Farm Buildings: Policy and Practice
Join this course to learn how to apply our updated guidance on traditional farm buildingswhich allows for new uses and conversion for traditional farm buildings to be considered where appropriate, along with our maintenance guidance. National Parks are some of our most special areas in the country and the issues can sometimes be more acute here.
Who should Attend?
Our key target audience is conservation officers/local planners, but also practitioners, for example conservation architects, that are involved in the planning process. We will also welcome National Park Planning Committee members as those that make decisions about these buildings.
Why should you join this course
To be able to advise on the sustainable development and conservation of traditional farm buildings through a positive approach to planning and good quality design.
At the end of this course:
- Remember that most significant farm buildings are not listed. Some areas (particularly upland) with the fewest listed buildings have the highest survival of traditional farmsteads. There are also pre-1700 buildings that await recording and discovery. But these areas also have the highest rates of functional redundancy and dereliction – and re-use that respects significance and sensitivity is likely to be the best way to retain their heritage and landscape importance.
- Understand that there are often limited choices for the owners of traditional farm buildings – lose, maintain, repair, adapt or replace them. Those without a regular income and lacking the capacity to change are most at risk, and that the adaptive reuse of some such buildings has been effectively in Northumberland
- Understand that the NPPF policy context for sustainable development through adaptive re-use exists
- Apply the three core steps outlined in The Adaptive Re-use of Traditional Farm Buildings (2017) to making decisions about farm buildings. These are: understanding traditional farmsteads, assessing significance, adapting farm buildings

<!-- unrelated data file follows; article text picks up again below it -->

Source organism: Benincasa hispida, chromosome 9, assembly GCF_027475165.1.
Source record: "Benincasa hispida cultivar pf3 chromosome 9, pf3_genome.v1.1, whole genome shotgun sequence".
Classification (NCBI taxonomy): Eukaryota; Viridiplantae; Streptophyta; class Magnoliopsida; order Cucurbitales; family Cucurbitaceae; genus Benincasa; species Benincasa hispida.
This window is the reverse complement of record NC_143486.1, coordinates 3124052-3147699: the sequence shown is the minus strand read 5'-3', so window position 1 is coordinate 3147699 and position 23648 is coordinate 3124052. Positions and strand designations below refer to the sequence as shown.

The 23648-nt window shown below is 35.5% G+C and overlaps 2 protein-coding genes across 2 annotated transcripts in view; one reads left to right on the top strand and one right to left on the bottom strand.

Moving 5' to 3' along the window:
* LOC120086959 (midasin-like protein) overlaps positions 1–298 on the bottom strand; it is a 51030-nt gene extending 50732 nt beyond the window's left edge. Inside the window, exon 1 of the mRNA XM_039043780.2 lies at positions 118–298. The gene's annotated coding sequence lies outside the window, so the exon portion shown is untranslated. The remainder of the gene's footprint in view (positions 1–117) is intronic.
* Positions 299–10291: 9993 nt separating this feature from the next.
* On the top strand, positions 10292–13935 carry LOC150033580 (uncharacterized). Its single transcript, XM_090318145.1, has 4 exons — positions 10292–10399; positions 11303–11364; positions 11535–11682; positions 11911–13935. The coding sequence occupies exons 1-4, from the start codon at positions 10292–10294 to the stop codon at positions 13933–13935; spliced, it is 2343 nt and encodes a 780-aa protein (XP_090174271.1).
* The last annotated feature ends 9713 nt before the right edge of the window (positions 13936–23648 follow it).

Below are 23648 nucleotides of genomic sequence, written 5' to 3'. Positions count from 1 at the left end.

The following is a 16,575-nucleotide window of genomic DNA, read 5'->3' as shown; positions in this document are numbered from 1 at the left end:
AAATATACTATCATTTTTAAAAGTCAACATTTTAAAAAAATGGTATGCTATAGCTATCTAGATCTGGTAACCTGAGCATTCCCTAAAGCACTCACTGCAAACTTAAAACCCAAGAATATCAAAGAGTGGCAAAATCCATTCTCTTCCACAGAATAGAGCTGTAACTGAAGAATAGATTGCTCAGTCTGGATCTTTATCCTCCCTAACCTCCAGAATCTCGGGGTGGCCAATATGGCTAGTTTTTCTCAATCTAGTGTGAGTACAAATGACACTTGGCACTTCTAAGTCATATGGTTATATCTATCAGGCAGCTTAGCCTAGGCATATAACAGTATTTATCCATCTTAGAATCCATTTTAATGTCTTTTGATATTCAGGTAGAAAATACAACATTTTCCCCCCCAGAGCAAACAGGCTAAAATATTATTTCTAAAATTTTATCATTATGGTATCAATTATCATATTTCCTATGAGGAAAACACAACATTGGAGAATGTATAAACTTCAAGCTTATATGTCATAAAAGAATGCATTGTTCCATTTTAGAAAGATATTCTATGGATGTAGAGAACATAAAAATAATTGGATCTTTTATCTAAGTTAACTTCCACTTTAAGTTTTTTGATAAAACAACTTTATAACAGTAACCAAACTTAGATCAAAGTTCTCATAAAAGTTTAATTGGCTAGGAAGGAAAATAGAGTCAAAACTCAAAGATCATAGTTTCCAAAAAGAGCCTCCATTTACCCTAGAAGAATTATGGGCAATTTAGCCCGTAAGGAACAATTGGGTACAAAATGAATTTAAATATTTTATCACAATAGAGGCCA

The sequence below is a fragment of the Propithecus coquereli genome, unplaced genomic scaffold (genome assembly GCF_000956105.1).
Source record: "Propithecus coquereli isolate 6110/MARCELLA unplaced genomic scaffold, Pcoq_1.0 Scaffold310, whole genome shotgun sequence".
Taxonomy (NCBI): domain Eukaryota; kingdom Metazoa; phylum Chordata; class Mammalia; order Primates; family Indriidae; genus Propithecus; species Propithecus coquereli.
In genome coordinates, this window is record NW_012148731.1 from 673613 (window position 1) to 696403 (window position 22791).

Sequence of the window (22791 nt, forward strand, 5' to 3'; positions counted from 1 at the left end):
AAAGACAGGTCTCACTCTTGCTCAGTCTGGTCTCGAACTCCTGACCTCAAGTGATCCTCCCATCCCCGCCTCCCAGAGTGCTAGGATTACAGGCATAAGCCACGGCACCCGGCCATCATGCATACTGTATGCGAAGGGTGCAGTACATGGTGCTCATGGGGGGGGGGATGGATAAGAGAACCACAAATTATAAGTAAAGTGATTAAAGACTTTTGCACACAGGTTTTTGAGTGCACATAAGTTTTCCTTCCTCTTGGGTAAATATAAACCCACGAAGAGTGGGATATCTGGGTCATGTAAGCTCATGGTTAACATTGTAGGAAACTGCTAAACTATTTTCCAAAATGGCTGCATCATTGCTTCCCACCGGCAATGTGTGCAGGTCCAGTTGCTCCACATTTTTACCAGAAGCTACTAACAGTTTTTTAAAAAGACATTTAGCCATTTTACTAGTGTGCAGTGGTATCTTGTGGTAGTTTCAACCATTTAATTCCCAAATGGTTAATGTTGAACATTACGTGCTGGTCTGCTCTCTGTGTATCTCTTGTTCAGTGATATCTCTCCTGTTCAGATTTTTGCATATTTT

- Delgates will be able to use the Farmstead Assessment Framework, to analyse the historic character and significance of farmsteads and their buildings in their local rural and landscape setting. They should be able to compare and contrast these findings with the need to adapt, and make a balanced decision about the best option to safeguard significance
- Evaluate farm buildings’ potential for and sensitivity to change. Where appropriate, delegates will be able to use HE policy and tools to make a case for new uses that will ensure the long term survival of the buildings and, in some areas, catalyse regeneration.
- Delegates should affect change by making and defending decisions that encourage historic farm buildings to be sensitively adapted for new uses
10:00 Welcome & Introduction
10:05 What do we know so far
10:15 Recap on pre-course learning
10:35 Understanding traditional farmsteads
10:50 Intro to case study exercise
11:15 Case study scenario exercises
12:15 Farmstead conservation project
12:30 Lunch break
13:00 Intro to farmstead assessment framework
13:15 Site visit to practice farmstead assessment framework
16:00 Worksheet to consider how they will apply the training
16:15 Final summary session
*Timings of individual items may vary but start and end times will stay the same.
Meet the course tutors
Sarah is the National Rural & Environmental Adviser in the Government Advice Team at Historic England. Sarah works on a broad range of issues which include protected landscapes, socio-economic research and project management of Heritage Online Debate. Sarah is currently on secondment for half her post working on the Countryside Stewardship Historic Buildings Restoration Pilot Project in five upland National Parks.
Vince Holyoak is Head of Rural & Environmental Advice at Historic England. Vince is responsible for liaison with a variety of rural stakeholders, including farmers, land managers and Defra and its agencies. Although an archaeologist by training, he has come to appreciate a nice farm building when he sees one...
Formerly of Historic England, Jeremy Lake has worked on the assessment of all aspects of the historic environment, from work as an Inspector of Historic Buildings in London and other parts of England to strategic landscape work at a national scale including military sites and landscapes and the rural historic environment - in particular farmsteads in their landscapes, and contributing to the revision of the National Character Areas by Natural England.
Course venue and booking
Click on the links to book the course at your chosen venue:
Guidance note: The Adaptive Reuse of Traditional Farm Buildings (Historic England Good Practice Advice Note 9)
Also of interest...
Historic England’s advice and approach for ensuring the historic character, survival and use of traditional and historic farm buildings.